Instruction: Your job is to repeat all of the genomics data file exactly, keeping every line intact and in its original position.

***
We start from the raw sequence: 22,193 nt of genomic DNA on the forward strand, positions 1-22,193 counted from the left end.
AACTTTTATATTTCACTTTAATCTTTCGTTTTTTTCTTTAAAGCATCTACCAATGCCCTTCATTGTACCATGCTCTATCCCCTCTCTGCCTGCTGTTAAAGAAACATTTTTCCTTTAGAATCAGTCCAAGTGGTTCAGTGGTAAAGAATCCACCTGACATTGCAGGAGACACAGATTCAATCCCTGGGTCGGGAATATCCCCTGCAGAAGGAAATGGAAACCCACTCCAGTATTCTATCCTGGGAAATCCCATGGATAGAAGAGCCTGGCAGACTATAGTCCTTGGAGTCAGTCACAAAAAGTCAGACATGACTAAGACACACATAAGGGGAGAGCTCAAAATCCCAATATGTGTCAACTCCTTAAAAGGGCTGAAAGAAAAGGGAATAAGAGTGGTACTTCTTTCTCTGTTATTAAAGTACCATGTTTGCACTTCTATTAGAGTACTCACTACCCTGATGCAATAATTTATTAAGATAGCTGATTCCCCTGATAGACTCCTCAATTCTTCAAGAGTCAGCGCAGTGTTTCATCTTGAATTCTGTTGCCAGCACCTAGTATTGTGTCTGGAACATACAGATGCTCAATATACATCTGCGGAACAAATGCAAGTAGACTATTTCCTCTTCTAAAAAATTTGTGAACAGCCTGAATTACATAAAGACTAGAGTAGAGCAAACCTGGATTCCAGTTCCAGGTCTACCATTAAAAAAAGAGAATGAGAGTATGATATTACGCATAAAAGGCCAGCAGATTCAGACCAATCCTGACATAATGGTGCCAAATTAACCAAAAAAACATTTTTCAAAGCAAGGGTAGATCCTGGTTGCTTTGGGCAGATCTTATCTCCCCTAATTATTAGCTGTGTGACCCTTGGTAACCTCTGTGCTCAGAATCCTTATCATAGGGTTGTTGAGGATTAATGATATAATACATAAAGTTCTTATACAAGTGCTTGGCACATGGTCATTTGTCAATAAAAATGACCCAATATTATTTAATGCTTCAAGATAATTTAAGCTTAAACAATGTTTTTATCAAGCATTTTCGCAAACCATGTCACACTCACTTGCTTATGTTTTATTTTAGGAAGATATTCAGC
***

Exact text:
We start from the raw sequence: 22,193 nt of genomic DNA on the forward strand, positions 1-22,193 counted from the left end.
AACTTTTATATTTCACTTTAATCTTTCGTTTTTTTCTTTAAAGCATCTACCAATGCCCTTCATTGTACCATGCTCTATCCCCTCTCTGCCTGCTGTTAAAGAAACATTTTTCCTTTAGAATCAGTCCAAGTGGTTCAGTGGTAAAGAATCCACCTGACATTGCAGGAGACACAGATTCAATCCCTGGGTCGGGAATATCCCCTGCAGAAGGAAATGGAAACCCACTCCAGTATTCTATCCTGGGAAATCCCATGGATAGAAGAGCCTGGCAGACTATAGTCCTTGGAGTCAGTCACAAAAAGTCAGACATGACTAAGACACACATAAGGGGAGAGCTCAAAATCCCAATATGTGTCAACTCCTTAAAAGGGCTGAAAGAAAAGGGAATAAGAGTGGTACTTCTTTCTCTGTTATTAAAGTACCATGTTTGCACTTCTATTAGAGTACTCACTACCCTGATGCAATAATTTATTAAGATAGCTGATTCCCCTGATAGACTCCTCAATTCTTCAAGAGTCAGCGCAGTGTTTCATCTTGAATTCTGTTGCCAGCACCTAGTATTGTGTCTGGAACATACAGATGCTCAATATACATCTGCGGAACAAATGCAAGTAGACTATTTCCTCTTCTAAAAAATTTGTGAACAGCCTGAATTACATAAAGACTAGAGTAGAGCAAACCTGGATTCCAGTTCCAGGTCTACCATTAAAAAAAGAGAATGAGAGTATGATATTACGCATAAAAGGCCAGCAGATTCAGACCAATCCTGACATAATGGTGCCAAATTAACCAAAAAAACATTTTTCAAAGCAAGGGTAGATCCTGGTTGCTTTGGGCAGATCTTATCTCCCCTAATTATTAGCTGTGTGACCCTTGGTAACCTCTGTGCTCAGAATCCTTATCATAGGGTTGTTGAGGATTAATGATATAATACATAAAGTTCTTATACAAGTGCTTGGCACATGGTCATTTGTCAATAAAAATGACCCAATATTATTTAATGCTTCAAGATAATTTAAGCTTAAACAATGTTTTTATCAAGCATTTTCGCAAACCATGTCACACTCACTTGCTTATGTTTTATTTTAGGAAGATATTCAGC